Host (19:58): How important is awareness to these affected communities? Is there just kind of this blissful ignorance? This is where I live and I'm not aware of the poison that I'm breathing or drinking, or that's in my soil. How many people are aware of the problems in their communities?
Bullard (20:19): Well, over the years, our science and our community/university partnerships are working directly with impacted communities, has given rise to movements in terms of information as power, and having information in a translational way so that communities on the ground can you use it, and can apply it, and own it. You know, we have citizen science, we have community epidemiology, we have community GIS. We have all that now, it has been pushed down to the community level. And with technology, you have community monitoring, you know, real time monitoring is being put in communities and the cost has come down so that we don't have to always depend on our DEQ, Department of Environmental Quality to give us information because sometimes they give us information too late. And so communities now are much more aware. They are much more informed, and they are taking a much more aggressive stance and challenging our city, local, state, federal government to produce more information instead of less and to produce it in real time. And so the public right now, and particularly all those publics in those communities on the fence line and those communities that experience the greatest harm are being organized, mobilized. And now we are fighting to get those organizations in those communities resourced, because in many cases over these many years, the communities of greatest need are also under-resourced. Today, because of racial justice, it’s now been elevated to dealing with environmental, dealing with issues around energy, issues around transportation, issues around criminal justice and policing, health. These issues now have merged and converged, and that organizations now see all these issues as their issue. They may not have the expertise and the specialization in all the areas, but they see things connected today, and not seeing themselves as, you know, more traditionally environmentalists. But, in terms of the issues that they work on, they define environment in a very different way than the environment and environmentalism that was practiced in 1970, with Earth Day. The environment is where we live, work, play, learn, worship as well as the physical and natural world. They don't leave a whole lot out.They are covering all of those areas. And so, when you go in those communities and you start asking and inquiring about, what are you working on? They'll tell you all the things they're working on. And if you ask them, are you an environmentalist? Many of them will hesitate. Because a lot of them still associate environmentalists with white environmental groups and groups and organizations that historically have sucked up all the money, the green dollars. So they all say no I'm an environmental justice, I'm a climate justice, I'm a health justice. They put Justice, they attached Justice to their work. That's very different than in 1979, nine years after Earth Day, we could not get one single Environmental Group to work with us on the Bean Case, I'm, you know, I bust them out! But at the same time, we could not get the oldest civil rights organization in the country to work with us on this case and that case. So environmentalism and civil rights in 1979, two separate tracks. In some cases that took almost a decade in some cases, two decades to get the two movements to converge. And it's called environmental justice.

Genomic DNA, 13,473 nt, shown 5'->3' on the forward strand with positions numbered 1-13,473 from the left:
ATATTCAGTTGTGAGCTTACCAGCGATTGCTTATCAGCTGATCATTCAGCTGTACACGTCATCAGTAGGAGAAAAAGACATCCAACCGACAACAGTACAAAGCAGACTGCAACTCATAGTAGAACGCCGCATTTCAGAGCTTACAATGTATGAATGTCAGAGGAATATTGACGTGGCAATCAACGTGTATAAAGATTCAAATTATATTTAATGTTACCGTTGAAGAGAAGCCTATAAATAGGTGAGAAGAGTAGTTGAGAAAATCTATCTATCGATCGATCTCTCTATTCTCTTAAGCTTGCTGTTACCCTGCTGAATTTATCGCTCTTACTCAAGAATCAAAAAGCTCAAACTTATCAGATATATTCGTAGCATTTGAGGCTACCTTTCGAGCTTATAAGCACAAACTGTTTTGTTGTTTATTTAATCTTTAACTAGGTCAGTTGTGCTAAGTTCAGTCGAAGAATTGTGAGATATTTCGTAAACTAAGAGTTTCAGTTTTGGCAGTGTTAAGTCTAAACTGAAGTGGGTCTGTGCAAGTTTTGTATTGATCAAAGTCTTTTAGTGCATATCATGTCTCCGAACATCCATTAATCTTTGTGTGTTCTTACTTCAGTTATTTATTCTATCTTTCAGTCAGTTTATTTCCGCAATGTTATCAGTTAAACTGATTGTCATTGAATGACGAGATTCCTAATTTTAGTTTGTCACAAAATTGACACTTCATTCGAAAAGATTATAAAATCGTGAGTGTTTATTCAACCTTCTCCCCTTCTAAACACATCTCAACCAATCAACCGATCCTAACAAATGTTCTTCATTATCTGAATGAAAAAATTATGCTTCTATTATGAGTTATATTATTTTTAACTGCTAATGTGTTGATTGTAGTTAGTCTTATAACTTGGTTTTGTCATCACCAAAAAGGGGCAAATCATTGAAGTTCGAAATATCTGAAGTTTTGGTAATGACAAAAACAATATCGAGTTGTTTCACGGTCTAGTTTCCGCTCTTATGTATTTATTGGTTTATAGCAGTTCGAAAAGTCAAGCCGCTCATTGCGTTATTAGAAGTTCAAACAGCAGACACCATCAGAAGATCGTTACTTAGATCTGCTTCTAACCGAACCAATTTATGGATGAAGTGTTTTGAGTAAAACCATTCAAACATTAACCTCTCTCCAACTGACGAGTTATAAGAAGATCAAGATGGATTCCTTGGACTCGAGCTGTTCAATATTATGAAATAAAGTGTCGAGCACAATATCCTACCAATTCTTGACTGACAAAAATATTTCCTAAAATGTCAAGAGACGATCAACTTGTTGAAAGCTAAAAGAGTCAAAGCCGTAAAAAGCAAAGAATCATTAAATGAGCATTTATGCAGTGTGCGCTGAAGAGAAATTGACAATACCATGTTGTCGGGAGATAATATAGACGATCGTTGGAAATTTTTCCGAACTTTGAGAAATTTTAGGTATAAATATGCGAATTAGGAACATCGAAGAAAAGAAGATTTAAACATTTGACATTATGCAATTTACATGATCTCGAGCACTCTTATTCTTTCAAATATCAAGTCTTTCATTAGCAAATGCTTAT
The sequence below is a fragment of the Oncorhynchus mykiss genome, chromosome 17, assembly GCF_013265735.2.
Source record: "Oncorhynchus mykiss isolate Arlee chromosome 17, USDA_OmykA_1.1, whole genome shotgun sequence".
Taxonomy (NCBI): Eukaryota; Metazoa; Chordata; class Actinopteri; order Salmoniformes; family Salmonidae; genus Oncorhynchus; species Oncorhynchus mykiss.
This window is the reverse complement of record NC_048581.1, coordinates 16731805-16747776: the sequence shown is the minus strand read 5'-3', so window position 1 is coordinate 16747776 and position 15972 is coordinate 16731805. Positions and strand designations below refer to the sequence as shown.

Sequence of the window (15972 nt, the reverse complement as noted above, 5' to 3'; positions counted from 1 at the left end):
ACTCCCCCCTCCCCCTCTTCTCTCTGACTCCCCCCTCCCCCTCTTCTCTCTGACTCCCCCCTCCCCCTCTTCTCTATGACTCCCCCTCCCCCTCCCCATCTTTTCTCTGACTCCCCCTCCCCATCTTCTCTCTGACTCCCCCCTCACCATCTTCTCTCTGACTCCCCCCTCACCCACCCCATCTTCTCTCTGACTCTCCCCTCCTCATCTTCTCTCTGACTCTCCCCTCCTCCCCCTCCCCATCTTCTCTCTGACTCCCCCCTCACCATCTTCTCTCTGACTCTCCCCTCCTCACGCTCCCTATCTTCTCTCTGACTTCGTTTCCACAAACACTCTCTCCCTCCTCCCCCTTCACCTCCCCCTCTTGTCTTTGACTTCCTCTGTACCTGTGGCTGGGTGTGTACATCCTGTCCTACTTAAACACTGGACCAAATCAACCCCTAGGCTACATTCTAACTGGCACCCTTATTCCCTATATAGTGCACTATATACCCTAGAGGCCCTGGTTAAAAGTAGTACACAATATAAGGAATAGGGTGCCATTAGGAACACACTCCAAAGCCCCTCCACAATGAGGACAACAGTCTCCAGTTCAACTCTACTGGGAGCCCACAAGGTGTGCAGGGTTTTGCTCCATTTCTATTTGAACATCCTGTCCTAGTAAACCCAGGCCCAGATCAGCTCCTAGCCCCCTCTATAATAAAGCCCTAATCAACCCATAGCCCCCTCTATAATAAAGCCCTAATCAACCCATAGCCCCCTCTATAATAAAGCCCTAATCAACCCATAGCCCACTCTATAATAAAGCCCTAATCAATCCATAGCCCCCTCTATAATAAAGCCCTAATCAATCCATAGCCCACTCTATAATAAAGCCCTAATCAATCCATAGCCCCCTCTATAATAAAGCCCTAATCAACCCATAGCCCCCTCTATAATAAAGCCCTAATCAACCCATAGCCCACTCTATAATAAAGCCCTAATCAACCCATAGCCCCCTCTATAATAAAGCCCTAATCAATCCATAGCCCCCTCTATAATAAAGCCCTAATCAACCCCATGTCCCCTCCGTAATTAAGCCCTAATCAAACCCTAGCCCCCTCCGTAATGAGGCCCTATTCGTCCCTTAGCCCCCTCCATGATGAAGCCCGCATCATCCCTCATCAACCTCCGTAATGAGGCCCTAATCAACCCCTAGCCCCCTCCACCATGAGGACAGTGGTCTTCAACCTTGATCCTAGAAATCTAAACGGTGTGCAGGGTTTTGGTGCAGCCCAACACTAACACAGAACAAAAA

“Climate change is real, global warming is real and I think it's a global justice issue.”
Host (24:10): We're recording this in September. We're still in the heart of storm season in the gulf and we're coming off of a slew of terrible storms and we are also coming off a year of the most storms recorded. In your book, Race, Place and Environmental Justice After Hurricane Katrina, you explore the horrific aftermath and response to Hurricane Katrina. Do you see similarities with the communities affected and the national response after Ida?